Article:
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Understanding Hair Loss

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Hair Loss, also known as Alopecia, affects both men and women. Everyone experiences hair loss and the average person normally looses as many as one hundred strands of hair every day of their life.

The “average” head has approximately 100,000 hair follicles. Each follicle, or strand, remains intact and healthy for about 4.5 years and grows, on average, about half an inch every month. When the individual hair dies and falls out it is normally replaced by a new one within six months. Baldness, or hair loss, is not a result of hair falling out, it is the result of new hair not growing back in to replace it.

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The most common hair loss problem in men is known as “male pattern baldness”. It is believed that this is a genetic condition and it normally begins around age 30 with the full effects being very apparent by age 60. Male pattern baldness typically begins with a receding hairline and culminates with total hair loss or partial bald spots.

Hair loss in women usually does not follow the patterns that appear in men although exceptions do occur in women have a higher percentage of male hormones. Most female hair loss suffers experience an overall thinning of the hair rather than bald spots.

Hair loss can be treated and you should see your health care provider for an initial examination to determine the reason for your particular problem.

Causes of Hair Loss

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Hair loss is totally normal and natural. As each strand of hair dies it falls out and is gradually replaced by a new strand. This pattern continues throughout your lifetime. Baldness only occurs when the body fails to replace the missing hair with new hair.

In addition to the natural hair loss cycle, there are other factors that affect the hair. People experience hair loss after major surgery or other stressful events. This type of loss is normal and usually subsides after the stress passes. Hormone imbalances are another factor and hair may not get replaced if the androgens (male hormones) or estrogens (female hormones) levels are incorrect.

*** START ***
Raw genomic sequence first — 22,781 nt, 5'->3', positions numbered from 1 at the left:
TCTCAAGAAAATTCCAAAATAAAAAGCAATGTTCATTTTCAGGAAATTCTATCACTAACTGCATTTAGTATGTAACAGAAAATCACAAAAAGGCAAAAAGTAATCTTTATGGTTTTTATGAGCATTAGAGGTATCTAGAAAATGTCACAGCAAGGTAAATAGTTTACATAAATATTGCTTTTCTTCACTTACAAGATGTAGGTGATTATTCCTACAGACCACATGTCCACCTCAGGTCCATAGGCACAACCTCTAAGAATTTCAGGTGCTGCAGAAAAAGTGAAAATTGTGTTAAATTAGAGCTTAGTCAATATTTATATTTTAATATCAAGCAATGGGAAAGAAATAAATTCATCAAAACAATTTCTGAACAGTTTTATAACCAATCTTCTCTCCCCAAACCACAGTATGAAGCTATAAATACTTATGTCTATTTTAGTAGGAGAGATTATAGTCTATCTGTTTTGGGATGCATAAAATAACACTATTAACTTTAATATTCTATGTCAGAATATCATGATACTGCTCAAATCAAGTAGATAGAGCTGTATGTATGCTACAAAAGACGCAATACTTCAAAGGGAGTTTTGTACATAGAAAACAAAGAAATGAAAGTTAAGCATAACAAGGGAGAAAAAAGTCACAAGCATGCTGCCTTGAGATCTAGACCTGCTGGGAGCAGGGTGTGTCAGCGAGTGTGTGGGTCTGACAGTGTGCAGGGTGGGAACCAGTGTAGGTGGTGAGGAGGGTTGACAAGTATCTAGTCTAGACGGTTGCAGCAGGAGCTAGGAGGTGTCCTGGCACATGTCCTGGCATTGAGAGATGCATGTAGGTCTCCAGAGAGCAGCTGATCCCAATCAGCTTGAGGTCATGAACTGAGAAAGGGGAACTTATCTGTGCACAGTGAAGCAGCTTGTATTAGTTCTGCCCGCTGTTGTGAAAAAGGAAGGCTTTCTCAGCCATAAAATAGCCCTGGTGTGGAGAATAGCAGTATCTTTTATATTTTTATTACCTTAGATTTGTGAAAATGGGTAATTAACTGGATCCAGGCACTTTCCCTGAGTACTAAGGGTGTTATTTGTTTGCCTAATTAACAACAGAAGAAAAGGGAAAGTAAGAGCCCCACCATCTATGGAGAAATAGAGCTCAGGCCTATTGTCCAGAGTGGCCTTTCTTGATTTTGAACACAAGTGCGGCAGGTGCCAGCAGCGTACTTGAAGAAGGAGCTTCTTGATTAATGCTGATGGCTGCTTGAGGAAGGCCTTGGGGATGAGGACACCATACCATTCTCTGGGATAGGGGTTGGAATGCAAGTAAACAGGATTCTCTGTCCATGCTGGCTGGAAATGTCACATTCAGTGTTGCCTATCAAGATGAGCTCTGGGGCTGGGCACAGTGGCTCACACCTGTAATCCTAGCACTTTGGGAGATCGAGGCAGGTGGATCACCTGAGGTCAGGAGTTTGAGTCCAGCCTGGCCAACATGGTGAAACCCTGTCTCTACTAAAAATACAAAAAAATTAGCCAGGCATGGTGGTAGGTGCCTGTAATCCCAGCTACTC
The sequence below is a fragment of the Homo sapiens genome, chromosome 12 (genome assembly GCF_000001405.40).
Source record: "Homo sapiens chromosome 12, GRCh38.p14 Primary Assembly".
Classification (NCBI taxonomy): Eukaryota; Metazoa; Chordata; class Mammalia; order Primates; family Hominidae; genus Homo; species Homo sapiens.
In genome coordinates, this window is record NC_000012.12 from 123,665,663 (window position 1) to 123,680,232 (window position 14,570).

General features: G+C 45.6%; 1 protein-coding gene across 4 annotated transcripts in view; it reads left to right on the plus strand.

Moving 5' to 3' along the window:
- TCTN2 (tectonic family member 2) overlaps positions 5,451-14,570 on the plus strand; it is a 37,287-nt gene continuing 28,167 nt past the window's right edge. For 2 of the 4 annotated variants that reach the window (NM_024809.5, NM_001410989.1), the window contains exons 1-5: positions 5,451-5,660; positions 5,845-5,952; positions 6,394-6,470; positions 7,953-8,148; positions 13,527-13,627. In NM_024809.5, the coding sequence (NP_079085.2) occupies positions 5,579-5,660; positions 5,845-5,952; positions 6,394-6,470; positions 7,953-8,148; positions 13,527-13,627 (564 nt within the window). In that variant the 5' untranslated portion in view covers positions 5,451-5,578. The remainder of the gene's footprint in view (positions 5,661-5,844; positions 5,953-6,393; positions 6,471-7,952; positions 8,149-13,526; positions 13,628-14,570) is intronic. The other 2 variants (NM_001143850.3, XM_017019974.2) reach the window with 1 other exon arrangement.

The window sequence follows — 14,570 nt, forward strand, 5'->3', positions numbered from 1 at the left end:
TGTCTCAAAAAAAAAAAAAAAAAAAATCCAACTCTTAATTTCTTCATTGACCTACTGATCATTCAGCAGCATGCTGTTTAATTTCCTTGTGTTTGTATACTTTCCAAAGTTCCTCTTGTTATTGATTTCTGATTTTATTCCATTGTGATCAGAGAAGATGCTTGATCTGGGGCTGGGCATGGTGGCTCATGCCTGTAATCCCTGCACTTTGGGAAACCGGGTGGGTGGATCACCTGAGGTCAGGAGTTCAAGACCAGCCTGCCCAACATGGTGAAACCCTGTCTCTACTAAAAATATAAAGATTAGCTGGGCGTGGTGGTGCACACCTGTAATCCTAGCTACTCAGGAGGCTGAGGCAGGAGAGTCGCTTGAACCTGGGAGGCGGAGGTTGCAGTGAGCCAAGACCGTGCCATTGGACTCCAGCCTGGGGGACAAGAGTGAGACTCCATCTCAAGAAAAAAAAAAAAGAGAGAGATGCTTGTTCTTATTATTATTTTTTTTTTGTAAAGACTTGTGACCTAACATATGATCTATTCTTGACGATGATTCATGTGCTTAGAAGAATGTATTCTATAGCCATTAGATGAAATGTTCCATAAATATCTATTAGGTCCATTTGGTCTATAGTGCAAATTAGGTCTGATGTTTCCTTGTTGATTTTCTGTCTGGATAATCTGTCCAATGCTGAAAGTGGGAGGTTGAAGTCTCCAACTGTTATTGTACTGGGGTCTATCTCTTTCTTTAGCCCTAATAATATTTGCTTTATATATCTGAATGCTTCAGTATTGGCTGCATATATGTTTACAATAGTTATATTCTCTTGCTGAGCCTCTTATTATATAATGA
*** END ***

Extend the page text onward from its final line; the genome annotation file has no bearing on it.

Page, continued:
Other conditions such as an overactive thyroid gland and medical treatments such as chemotherapy also affect the hair replacement cycle. Certain prescriptions can cause hair loss as well as diseases like lupus and diabetes. Male and female “pattern baldness” is a genetic condition that affects millions of men and women.

Certain hair loss conditions can be medically treated and others can be addressed by surgery. However, since there is such a wide range of conditions that can cause hair loss, and some of them can be life-threatening, it is always best to consult your doctor before undertaking any course of treatment.

Hair Loss Products

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Despite all of the claims that you see on TV and in print, there are only two hair loss products that have been approved by the FDA to treat baldness. These products are Rogaine and Propecia. These drugs were originally developed for the treatment of high blood pressure but were soon found to have hair restoration properties.

There are other supposed hair loss products, including lotions, creams, and shampoos, which claim to make hair look thicker, but no product can claim to stop balding, or restore hair, unless it has been proven to do so in clinical testing and the results of that testing has been examined and approved by the FDA.

These non-hair loss products do nothing more than make your hair appear to be thicker by depositing substances such as collagens or polysorbate onto the hair follicles. Non FDA approved hair loss products can not be labeled or advertised as a cure or treatment for baldness. Cosmetic products, such as creams and shampoos, are not regulated by the FDA at all UNLESS they make medical claims. These products are regulated by the Federal Trade Commission (FTC) which monitors their non-medical claims. Learn more about this topic here.